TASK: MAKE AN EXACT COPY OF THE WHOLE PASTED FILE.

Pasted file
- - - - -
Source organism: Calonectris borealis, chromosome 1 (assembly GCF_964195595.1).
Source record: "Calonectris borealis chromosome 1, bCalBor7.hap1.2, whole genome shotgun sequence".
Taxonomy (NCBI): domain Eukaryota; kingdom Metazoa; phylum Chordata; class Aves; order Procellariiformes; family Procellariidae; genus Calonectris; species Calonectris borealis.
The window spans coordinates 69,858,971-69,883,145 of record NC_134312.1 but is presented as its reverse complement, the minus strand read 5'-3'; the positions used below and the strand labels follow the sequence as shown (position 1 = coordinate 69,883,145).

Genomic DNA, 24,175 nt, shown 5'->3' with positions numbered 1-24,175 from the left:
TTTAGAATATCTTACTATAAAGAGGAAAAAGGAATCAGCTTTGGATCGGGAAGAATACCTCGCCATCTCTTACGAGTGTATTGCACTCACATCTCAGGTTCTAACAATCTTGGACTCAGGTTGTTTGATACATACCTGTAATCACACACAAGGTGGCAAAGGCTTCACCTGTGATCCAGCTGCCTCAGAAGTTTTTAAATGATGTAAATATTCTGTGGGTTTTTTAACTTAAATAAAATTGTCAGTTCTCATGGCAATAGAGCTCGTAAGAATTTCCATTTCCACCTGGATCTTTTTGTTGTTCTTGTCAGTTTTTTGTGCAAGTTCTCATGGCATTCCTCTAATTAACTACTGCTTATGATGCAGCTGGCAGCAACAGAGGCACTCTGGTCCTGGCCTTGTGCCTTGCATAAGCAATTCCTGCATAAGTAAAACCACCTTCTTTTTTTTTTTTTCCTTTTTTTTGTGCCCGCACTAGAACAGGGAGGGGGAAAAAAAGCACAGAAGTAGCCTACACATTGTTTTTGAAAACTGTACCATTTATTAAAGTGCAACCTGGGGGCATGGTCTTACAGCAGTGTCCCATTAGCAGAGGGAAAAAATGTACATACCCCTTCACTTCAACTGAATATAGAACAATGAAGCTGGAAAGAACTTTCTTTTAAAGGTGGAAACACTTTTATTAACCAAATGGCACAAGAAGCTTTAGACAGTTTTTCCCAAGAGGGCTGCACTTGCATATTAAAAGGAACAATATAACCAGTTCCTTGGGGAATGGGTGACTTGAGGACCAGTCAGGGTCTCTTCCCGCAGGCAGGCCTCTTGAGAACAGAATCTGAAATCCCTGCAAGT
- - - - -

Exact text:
Source organism: Calonectris borealis, chromosome 1 (assembly GCF_964195595.1).
Source record: "Calonectris borealis chromosome 1, bCalBor7.hap1.2, whole genome shotgun sequence".
Taxonomy (NCBI): domain Eukaryota; kingdom Metazoa; phylum Chordata; class Aves; order Procellariiformes; family Procellariidae; genus Calonectris; species Calonectris borealis.
The window spans coordinates 69,858,971-69,883,145 of record NC_134312.1 but is presented as its reverse complement, the minus strand read 5'-3'; the positions used below and the strand labels follow the sequence as shown (position 1 = coordinate 69,883,145).

Genomic DNA, 24,175 nt, shown 5'->3' with positions numbered 1-24,175 from the left:
TTTAGAATATCTTACTATAAAGAGGAAAAAGGAATCAGCTTTGGATCGGGAAGAATACCTCGCCATCTCTTACGAGTGTATTGCACTCACATCTCAGGTTCTAACAATCTTGGACTCAGGTTGTTTGATACATACCTGTAATCACACACAAGGTGGCAAAGGCTTCACCTGTGATCCAGCTGCCTCAGAAGTTTTTAAATGATGTAAATATTCTGTGGGTTTTTTAACTTAAATAAAATTGTCAGTTCTCATGGCAATAGAGCTCGTAAGAATTTCCATTTCCACCTGGATCTTTTTGTTGTTCTTGTCAGTTTTTTGTGCAAGTTCTCATGGCATTCCTCTAATTAACTACTGCTTATGATGCAGCTGGCAGCAACAGAGGCACTCTGGTCCTGGCCTTGTGCCTTGCATAAGCAATTCCTGCATAAGTAAAACCACCTTCTTTTTTTTTTTTTCCTTTTTTTTGTGCCCGCACTAGAACAGGGAGGGGGAAAAAAAGCACAGAAGTAGCCTACACATTGTTTTTGAAAACTGTACCATTTATTAAAGTGCAACCTGGGGGCATGGTCTTACAGCAGTGTCCCATTAGCAGAGGGAAAAAATGTACATACCCCTTCACTTCAACTGAATATAGAACAATGAAGCTGGAAAGAACTTTCTTTTAAAGGTGGAAACACTTTTATTAACCAAATGGCACAAGAAGCTTTAGACAGTTTTTCCCAAGAGGGCTGCACTTGCATATTAAAAGGAACAATATAACCAGTTCCTTGGGGAATGGGTGACTTGAGGACCAGTCAGGGTCTCTTCCCGCAGGCAGGCCTCTTGAGAACAGAATCTGAAATCCCTGCAAGT